A see-saw Colorado legal battle over voter privacy has ended with a win for open-access advocates, who claim that the public’s right to inspect voting results at least equals the right to private voting — as long the ballots can’t be connected to individual voters. The Colorado Supreme Court last week let stand a lower court ruling that gave losing Aspen City Council candidate Marilyn Marks the right to inspect the instant runoff voting information from the 2009 election. While there may not have been as much at stake as in the hotly contested 2000 Gore versus Bush presidential election, Marks cited the inspection of the ballots in Florida as part of her legal arguments in the Aspen case, according to city attorney Jim True. The case was complicated by the fact that the State Legislature changed the with regard to ballot privacy after the election, during the course of the lawsuit. Under the revision, adopted in May, 2012, state lawmakers said they want ballots to be considered open records, viewable by anyone as long as their are privacy safeguards.
In the case, the Colorado Supreme Court advised the City of Aspen last week that it reversed its grant of the Writ of Certiorari in the Koch v. Marks case. The court said in April it would hear the case and consider Aspen’s arguments concerning voter privacy, but the adoption of the new state law on ballots was likely a factor in the reversal, True said. In a statement, Aspen said it was disappointed in the ruling, citing concerns about “the degradation of citizens’ right to a secret ballot. But True said that, with safeguards put in place by the Court of Appeals and state legislature that concern was lessened.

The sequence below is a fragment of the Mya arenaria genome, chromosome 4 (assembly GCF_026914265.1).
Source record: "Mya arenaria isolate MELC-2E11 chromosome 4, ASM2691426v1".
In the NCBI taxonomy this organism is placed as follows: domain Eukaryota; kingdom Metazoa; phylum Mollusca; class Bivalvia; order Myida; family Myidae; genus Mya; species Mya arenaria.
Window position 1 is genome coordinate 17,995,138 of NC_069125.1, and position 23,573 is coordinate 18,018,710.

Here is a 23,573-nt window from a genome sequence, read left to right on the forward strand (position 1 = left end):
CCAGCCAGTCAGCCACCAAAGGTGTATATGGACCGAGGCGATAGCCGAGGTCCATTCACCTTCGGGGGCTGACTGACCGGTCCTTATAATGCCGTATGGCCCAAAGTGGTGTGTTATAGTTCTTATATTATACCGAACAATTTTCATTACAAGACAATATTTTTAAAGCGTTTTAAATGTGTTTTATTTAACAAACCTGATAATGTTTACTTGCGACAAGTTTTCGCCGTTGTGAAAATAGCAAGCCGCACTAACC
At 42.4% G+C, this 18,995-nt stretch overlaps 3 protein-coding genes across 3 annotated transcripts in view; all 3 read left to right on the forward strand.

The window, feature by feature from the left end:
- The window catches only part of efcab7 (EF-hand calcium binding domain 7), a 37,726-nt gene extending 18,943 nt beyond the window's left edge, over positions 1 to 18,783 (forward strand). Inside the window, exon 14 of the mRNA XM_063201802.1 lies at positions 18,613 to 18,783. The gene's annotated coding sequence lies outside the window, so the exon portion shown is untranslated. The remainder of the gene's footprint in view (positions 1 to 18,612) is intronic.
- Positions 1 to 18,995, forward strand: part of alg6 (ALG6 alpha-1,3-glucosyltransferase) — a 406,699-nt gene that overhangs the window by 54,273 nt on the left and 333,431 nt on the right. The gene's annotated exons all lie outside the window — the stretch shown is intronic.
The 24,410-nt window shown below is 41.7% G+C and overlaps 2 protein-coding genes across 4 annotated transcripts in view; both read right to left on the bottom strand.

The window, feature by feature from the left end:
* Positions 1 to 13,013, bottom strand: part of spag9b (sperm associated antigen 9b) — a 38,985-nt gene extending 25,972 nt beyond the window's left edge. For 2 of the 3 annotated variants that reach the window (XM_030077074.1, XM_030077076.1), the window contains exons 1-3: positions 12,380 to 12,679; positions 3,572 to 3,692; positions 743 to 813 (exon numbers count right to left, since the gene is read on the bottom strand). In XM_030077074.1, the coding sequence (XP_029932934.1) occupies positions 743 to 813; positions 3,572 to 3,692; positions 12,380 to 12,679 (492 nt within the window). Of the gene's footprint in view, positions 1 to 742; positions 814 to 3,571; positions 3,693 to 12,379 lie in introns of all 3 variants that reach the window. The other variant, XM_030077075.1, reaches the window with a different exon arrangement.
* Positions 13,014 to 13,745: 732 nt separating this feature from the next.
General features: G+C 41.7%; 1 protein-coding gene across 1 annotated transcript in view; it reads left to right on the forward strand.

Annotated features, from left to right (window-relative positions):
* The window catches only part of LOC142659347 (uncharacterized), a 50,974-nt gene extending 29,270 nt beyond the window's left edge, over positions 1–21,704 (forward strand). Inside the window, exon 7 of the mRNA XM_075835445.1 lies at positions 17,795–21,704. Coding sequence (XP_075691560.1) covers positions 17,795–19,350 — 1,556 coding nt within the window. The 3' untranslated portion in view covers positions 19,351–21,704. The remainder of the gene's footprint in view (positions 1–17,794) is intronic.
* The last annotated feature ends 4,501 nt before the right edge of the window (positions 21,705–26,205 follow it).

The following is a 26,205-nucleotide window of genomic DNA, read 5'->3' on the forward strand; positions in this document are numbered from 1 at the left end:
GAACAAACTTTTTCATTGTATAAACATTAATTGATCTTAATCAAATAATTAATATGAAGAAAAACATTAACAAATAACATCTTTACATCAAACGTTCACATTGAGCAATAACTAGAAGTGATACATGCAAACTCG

The City, nonetheless, felt that the Constitution prohibited any public examination of ballots. Thus, the City sought a determination from the Supreme Court. The Supreme Court has now concluded that there are no remaining constitutional issues to consider. “The City obviously will comply with the decision of the Court of Appeals. The City of Aspen has never been concerned about the release of the 2009 or 2011 ballots or their images as it relates to the results of the election,” said Jim True, City Attorney. “In fact the City believes that an examination of the ballot images from 2009 will confirm the validity of the election and the efforts of the City to conduct a fair and honest instant runoff election. he only concern has been as it relates to the possibly that the Colorado Constitutional right to a secret ballot has been lessened.”